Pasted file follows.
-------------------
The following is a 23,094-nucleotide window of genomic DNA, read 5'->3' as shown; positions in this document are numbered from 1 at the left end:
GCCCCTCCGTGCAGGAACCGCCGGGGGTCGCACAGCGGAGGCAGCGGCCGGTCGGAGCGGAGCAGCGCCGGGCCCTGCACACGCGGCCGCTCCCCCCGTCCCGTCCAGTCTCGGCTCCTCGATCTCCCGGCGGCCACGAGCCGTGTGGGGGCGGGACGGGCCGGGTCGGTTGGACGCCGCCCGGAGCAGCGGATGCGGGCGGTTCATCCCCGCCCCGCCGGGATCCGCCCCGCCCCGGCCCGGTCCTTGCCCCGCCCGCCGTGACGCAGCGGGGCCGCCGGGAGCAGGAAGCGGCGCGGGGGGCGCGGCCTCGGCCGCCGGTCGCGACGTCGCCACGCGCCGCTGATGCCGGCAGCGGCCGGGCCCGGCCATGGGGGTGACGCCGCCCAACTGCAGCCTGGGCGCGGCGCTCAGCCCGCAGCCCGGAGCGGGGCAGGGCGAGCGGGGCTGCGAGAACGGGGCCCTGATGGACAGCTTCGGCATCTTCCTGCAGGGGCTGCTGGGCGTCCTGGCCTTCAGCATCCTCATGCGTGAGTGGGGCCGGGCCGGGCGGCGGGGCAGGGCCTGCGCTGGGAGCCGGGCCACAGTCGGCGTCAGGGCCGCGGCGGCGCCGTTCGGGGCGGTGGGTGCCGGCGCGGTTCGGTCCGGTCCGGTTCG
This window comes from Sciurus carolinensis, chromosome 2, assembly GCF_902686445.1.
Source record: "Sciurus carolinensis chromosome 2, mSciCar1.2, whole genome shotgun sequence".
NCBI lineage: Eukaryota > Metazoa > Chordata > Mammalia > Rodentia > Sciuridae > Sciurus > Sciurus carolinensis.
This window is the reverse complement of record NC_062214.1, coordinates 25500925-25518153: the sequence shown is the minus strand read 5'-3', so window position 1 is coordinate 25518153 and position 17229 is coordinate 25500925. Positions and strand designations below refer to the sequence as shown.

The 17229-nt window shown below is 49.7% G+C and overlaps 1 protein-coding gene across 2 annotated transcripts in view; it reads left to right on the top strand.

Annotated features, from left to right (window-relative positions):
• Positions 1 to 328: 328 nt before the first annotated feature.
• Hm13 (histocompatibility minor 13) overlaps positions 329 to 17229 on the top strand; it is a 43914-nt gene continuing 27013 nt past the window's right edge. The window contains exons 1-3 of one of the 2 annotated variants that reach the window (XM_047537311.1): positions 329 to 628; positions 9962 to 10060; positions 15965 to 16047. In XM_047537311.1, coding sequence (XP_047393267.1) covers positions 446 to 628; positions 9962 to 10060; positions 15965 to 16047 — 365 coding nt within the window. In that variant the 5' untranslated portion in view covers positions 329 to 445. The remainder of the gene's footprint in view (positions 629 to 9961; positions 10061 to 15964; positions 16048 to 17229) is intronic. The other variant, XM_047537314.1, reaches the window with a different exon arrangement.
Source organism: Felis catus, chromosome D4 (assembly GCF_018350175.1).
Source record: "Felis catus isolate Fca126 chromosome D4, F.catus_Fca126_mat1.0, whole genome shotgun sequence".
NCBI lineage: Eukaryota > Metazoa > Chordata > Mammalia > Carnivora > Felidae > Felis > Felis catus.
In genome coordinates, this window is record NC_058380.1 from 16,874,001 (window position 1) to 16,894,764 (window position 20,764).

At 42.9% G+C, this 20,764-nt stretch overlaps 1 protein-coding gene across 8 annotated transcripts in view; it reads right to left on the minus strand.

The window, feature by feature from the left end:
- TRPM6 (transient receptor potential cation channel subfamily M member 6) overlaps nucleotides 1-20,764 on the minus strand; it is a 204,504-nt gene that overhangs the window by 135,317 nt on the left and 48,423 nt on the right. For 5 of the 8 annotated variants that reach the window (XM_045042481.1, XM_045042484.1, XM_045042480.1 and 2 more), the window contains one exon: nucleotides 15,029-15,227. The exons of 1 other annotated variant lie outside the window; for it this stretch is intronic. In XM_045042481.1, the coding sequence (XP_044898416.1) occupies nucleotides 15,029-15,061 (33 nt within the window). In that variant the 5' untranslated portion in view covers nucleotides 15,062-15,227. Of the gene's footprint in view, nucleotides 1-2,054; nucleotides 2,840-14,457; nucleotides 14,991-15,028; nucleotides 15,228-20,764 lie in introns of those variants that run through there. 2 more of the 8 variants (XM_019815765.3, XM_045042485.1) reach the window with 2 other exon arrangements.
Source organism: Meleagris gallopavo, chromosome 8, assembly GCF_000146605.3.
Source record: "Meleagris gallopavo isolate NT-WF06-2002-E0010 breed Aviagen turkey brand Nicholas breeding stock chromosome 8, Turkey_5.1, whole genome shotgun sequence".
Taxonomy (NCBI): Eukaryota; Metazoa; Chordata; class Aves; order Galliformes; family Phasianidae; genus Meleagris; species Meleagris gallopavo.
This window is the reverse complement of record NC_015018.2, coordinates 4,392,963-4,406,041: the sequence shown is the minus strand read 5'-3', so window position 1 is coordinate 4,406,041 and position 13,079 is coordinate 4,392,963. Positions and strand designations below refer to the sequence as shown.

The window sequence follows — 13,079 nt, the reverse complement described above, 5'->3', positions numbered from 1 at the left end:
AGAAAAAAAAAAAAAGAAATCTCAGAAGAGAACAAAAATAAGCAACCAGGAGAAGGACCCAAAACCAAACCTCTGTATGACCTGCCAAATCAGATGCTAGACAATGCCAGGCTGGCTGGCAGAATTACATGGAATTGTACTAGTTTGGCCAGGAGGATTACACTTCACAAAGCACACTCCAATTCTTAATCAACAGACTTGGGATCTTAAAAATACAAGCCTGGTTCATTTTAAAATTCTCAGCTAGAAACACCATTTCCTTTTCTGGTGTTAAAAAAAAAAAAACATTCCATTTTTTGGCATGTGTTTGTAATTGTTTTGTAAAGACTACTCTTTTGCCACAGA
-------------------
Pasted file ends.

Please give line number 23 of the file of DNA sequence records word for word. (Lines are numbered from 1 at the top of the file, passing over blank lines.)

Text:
AGAAAAAAAAAAAAAGAAATCTCAGAAGAGAACAAAAATAAGCAACCAGGAGAAGGACCCAAAACCAAACCTCTGTATGACCTGCCAAATCAGATGCTAGACAATGCCAGGCTGGCTGGCAGAATTACATGGAATTGTACTAGTTTGGCCAGGAGGATTACACTTCACAAAGCACACTCCAATTCTTAATCAACAGACTTGGGATCTTAAAAATACAAGCCTGGTTCATTTTAAAATTCTCAGCTAGAAACACCATTTCCTTTTCTGGTGTTAAAAAAAAAAAAACATTCCATTTTTTGGCATGTGTTTGTAATTGTTTTGTAAAGACTACTCTTTTGCCACAGA